Back in July 2015, I was in Portland, Oregon, for the O’Reilly Open Source conference, otherwise known as OSCON.
It was my third or fourth OSCON, and sadly it turned out to be my last one (and the event itself came to an end when O’Reilly decided to cancel their in-person events). As an aside, I have very fond memories of OSCON, and was privileged to be able to speak there as well, so it’s a shame that those events have gone away.
My friend Diane Mueller was at OSCON back in 2015, and she had driven down from Canada in her mobile maker lab (a really cool winnebago / trailer kitted out for teaching hardware projects to young people). The next year, she spoke about her GetMakered project at Monkigras – another of my all-time favourite events. At OSCON, the GetMakered team were offering “3D Selfies”, via a combination of the Xbox 360 Kinect sensor hardware, and some Open Source processing software called Skanect.
I decided I definitely needed one of these, and before long I was sitting on a stool, on a rotating wooden board, inside a winnebago / caravan, inside the Portland Convention Center, holding still, while the Kinect scanned my head and shoulders. I wasn’t sure whether I’d be able to prove it, but fortunately, I was able to dig around on the Twitter website to find and screenshot the evidence – I don’t trust the ability to embed Tweets now 😞️ oh, and I also found another similar image on Flickr, because that was also still a thing in 2015.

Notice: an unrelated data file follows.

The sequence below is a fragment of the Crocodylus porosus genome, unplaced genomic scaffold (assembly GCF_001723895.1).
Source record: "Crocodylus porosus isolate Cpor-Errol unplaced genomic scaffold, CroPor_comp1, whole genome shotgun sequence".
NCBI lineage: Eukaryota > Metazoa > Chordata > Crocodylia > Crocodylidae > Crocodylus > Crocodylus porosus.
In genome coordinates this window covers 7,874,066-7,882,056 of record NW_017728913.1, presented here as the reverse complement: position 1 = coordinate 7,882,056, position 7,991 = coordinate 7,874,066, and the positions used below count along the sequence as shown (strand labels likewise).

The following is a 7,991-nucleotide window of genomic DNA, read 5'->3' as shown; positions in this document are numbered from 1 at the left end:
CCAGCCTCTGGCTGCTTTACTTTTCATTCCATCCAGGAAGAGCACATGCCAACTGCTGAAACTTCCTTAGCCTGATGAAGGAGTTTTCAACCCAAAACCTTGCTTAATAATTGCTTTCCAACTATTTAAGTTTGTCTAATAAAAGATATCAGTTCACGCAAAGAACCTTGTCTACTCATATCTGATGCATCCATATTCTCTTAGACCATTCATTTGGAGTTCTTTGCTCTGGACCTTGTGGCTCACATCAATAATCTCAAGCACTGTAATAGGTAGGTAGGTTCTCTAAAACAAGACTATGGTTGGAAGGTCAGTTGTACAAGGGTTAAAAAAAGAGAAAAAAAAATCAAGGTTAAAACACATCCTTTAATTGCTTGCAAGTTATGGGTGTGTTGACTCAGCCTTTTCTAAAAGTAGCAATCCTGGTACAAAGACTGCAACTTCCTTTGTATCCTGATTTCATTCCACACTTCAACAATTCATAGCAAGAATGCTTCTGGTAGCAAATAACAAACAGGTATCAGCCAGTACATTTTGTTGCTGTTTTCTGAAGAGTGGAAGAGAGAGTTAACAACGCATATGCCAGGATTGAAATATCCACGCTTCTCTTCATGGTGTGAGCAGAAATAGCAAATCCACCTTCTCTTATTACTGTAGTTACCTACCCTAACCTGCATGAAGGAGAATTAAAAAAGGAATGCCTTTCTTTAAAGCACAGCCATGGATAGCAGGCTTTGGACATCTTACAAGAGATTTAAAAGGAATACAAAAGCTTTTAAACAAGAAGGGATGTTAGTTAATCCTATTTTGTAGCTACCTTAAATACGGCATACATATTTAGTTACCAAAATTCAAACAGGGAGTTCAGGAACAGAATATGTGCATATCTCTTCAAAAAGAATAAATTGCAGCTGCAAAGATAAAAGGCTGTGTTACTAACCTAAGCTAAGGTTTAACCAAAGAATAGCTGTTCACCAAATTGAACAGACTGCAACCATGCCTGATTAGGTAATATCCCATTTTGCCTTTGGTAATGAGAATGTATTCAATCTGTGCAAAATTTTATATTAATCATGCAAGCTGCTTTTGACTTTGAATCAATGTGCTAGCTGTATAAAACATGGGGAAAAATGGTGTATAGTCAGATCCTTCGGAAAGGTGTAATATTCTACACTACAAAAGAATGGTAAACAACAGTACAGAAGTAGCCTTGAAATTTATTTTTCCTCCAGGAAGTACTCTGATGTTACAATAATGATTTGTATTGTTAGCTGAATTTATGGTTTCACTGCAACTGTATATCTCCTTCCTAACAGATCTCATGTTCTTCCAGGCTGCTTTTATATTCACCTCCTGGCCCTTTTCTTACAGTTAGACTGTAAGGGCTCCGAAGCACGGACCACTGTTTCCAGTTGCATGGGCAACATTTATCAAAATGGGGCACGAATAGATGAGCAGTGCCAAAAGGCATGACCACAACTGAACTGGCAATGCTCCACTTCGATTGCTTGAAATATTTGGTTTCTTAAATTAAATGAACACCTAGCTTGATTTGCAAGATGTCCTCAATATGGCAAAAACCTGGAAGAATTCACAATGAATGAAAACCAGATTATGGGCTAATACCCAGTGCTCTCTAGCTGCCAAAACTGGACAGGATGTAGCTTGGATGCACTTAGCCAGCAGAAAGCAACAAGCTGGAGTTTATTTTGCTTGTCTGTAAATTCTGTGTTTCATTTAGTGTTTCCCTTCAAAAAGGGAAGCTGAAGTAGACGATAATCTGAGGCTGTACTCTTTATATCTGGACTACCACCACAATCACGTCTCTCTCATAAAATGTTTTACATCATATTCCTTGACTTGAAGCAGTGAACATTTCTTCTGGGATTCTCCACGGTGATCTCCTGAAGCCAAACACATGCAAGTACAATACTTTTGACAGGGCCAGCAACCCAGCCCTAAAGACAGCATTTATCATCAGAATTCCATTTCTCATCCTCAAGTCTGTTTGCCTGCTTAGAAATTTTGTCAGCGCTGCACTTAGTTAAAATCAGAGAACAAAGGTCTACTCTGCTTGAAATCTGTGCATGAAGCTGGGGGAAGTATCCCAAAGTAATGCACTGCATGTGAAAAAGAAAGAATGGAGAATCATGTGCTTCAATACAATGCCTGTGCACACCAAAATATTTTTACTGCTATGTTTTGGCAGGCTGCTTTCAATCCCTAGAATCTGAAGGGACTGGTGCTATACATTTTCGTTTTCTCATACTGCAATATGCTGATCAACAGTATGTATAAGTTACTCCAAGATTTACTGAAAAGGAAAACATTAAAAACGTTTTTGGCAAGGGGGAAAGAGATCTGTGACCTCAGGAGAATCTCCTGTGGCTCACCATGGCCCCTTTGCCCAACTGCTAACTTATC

Shortly after the event, I received an email with the STL file attached, along with a warning that only limited cleanup had been done to the file. I was pretty new to 3D modelling and software – and, I still am – so I think I opened it up once in MeshLab or something similar, had a quick look, Tweeted about it (obviously), and then left it alone.
That was eight years ago.
Now, I have a 3D printer (uh, actually, well… three of them… a story for one or more additional posts).
The first thing I needed to do was to figure out whether I could print the file. Not so simple!
Importing the STL file into any 3D printer slicer software, immediately threw up a lot of errors about non-manifold edges and such. It also turned out that the scale was hugely off, the actual scan was effectively a hollow shell (with no closure at the bottom), with some holes (right in the top of my head…!), a few stray, disconnected pixels of data somewhere disconnected from my torso that were breaking the bounding box, and also, everything was at a weird angle.
My first step was to clean all of that up, and close the base of the design so that had a flat, straight base. Don’t ask me to explain the process, I wish I had written it all down so that I could be better prepared if this happens again…
Once I had a refined STL file, I thought it would be fun to “downmix” it into more of a low-poly design (that style is good enough for Pokémon, after all). I’d come across the Low Poly 3D Generator by Andrew Sink (also available in source form on GitHub), and decided to run the model through that. A couple of mesh decimations later, and I had something that looked pretty good.
To check that the model was not going to cause too many complaints from any slicer software, I also opened it in a couple of other tools, including Tinkercad.
The last thing to do, was print! I used pretty standard settings on the Bambu X1 Carbon, using a fun eSun PLA Silk Red/Blue dichromatic filament.
It came out nicely.
Now I have a small model of myself that can sit on the studio shelf. Maybe I should print some as giveaway gifts at meetups…
I put together a little recording of how it all came together. I’m embedding a YouTube version below because WordPress.com will allow that, but it does not support PeerTube embeds; but, if you’re interested in my video content I recommend taking a look at the original video I posted on diode.zone, an instance of PeerTube, a federated alternative to YouTube that I’m using for studio and maker-related content. You can also follow my account there (@firstname.lastname@example.org) by searching for that in your Mastodon (or other Fediverse network) client application.